Quick Primer on Stretch CordsDateline: 08/14/00
I have been getting some inquiries about the new stretch cords lately, so I thought this might be a good time to pass on a little information about how to use these cords.
First of all - let me define the different types of stretch cord, or at least the ones that I know of! There is Stretch Magic, a very strong, very elastic beadwork cord. It is commonly used for the new "endless bracelets" and has other great applications as well. It is a bit on the pricey side, but is extremely durable. Another product on the market is good old covered elastic cord. it is now made in a diameter thin enough to be used with 11/0 seed beads, and is very inexpensive. It is, however, not very durable and should be used with care.
There is also a cord called Monofilament and one called "Illusion" cord. These are not generally stretchy cords, but are clear cords to be used in the "floating" and "illusion" necklaces.
So - I generally recommend the Stretch Magic, or one like it; there are several different brands. It is about the most durable and tough elastic cord on the market.
As for how to work these cords - there are a few schools of thought. I prefer using the smooth, cylindrical crimp, and crimping them with a crimp tool. This makes for a smoother edge. The other way to work it is to stretch the cord out, then knot it. The easiest way I have found to do this is to use a "third hand". This is a tool specially designed for this type of task. Check Rio Grande for availability of this neat little gizmo.
Then, I add a drop of Super Glue to the knot, just to hold it in place. I have tried clear nail polish, which does not work well. Wait until the glue has dried to clip the ends, as the knot will slip out if the glue has not set. Push the knot inside one of the beads to hide it.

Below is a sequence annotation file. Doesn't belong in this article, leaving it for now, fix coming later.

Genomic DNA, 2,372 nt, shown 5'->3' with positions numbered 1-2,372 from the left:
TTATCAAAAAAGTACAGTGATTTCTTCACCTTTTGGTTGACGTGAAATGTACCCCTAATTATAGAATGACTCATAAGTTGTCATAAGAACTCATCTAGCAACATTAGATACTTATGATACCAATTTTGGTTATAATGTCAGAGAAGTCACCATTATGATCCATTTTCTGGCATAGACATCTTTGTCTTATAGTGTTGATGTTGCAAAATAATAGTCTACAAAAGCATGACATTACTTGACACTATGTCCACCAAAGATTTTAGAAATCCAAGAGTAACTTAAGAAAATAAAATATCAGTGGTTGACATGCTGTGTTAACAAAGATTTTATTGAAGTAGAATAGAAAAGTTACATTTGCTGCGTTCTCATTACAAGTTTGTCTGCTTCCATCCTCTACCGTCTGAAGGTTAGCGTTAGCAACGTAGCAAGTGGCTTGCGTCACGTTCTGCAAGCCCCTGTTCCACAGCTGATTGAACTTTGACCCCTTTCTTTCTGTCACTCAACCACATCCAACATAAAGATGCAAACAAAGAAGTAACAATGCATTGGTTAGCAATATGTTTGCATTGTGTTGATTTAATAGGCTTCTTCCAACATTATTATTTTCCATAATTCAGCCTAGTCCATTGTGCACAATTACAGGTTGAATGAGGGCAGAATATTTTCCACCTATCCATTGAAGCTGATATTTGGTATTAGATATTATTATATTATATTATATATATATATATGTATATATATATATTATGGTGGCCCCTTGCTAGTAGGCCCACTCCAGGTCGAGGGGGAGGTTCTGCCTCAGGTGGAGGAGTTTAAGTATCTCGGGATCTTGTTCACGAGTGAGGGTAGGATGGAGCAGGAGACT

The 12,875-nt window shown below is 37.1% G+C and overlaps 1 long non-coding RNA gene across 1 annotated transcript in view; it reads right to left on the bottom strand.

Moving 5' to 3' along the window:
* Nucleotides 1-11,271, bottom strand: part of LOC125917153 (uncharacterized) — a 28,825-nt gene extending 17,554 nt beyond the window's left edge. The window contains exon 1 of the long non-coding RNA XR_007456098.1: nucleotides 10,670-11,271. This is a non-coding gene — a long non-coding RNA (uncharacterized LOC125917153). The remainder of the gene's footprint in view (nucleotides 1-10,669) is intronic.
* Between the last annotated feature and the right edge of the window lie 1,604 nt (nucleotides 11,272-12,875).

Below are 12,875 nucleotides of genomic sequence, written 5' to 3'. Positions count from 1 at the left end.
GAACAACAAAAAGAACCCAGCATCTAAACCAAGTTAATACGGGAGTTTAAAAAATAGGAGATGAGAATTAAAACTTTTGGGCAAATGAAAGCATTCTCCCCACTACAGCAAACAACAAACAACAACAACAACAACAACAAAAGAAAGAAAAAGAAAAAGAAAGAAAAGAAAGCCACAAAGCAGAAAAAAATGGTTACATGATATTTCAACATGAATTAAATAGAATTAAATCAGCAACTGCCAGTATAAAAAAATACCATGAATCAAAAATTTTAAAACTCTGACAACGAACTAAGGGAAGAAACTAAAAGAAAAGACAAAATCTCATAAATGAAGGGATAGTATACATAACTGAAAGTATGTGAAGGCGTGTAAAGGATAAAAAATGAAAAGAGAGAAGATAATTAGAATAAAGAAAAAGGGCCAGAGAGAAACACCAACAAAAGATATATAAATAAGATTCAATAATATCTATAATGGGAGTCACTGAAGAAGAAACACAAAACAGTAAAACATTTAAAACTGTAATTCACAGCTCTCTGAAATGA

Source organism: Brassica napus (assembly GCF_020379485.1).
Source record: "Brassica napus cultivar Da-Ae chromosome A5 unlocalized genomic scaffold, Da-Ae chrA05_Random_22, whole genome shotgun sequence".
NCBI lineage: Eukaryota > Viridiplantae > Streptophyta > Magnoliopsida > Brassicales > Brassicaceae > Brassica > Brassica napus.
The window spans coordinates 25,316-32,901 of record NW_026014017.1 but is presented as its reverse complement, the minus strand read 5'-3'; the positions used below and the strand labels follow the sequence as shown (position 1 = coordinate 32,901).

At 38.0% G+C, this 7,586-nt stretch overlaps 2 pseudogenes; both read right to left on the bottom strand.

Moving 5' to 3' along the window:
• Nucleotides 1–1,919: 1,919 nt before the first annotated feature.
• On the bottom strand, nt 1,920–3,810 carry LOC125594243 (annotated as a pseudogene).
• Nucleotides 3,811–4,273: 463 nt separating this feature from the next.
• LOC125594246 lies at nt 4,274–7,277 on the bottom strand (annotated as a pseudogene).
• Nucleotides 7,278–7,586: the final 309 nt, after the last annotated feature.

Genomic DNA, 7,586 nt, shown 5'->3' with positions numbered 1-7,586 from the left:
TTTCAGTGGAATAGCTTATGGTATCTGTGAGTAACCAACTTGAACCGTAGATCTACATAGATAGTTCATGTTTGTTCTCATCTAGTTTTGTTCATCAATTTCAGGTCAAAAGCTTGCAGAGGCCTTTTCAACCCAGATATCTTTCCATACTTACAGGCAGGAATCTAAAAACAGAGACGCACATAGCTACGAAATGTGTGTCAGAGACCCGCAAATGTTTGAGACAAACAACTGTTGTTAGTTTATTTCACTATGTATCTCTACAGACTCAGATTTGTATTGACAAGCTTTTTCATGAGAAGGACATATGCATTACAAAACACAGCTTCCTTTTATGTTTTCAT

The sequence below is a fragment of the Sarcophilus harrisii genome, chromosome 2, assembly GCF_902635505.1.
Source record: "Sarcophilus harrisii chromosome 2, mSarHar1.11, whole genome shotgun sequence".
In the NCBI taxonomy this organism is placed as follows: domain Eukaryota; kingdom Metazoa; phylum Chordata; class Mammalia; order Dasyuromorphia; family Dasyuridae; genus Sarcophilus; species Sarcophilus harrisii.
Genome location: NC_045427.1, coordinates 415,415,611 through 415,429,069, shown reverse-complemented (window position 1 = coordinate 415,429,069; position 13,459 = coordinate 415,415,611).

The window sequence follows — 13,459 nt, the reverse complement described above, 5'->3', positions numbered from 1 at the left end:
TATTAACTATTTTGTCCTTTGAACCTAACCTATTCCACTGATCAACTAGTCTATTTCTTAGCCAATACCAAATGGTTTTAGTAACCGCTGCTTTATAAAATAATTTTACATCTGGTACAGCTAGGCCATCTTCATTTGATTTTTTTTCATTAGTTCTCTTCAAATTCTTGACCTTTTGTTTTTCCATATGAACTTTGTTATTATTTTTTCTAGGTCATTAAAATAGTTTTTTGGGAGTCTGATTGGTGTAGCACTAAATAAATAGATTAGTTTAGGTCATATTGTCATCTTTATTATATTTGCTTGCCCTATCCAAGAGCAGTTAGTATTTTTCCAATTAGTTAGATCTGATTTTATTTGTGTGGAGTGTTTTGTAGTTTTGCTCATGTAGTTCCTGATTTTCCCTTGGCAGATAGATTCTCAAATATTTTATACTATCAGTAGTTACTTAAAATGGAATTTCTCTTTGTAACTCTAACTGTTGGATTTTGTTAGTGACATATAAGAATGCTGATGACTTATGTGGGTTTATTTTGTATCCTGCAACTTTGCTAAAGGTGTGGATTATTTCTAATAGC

Another way to secure the cord is to melt the knot together. The absolute best way to do this is to use the lit end of a piece of stick incense. Personally, I am not completely sold on this method, as my eyesight is not as good as it once was, and to make sure I do not get the incense close to cord that holds the beads. If you do melt a bit of this, even if you do not melt through it, you will weaken the cord and the piece will probably break in a short time.
Keep the finished pieces out of water, and out of light when not in use. These elements can weaken or disintegrate any type of stringing material. Also, I do not know how long these cords will last, I have heard reports of over a year with constant use, when finished properly. I would not recommend using this cord with very heavy or very valuable beads, as there is too much loss potential. However, the cord can be knotted, so that might be a fun project to try, and would add a great deal of security to the piece, as long as the knots do not slip freely between the beads.
Try some of this cool new stuff! I bet you can come up with some really cool new ways to use it. And when you do, let me know. Send me pictures. I love to see all the cool ways so many talented beaders can utilize new products!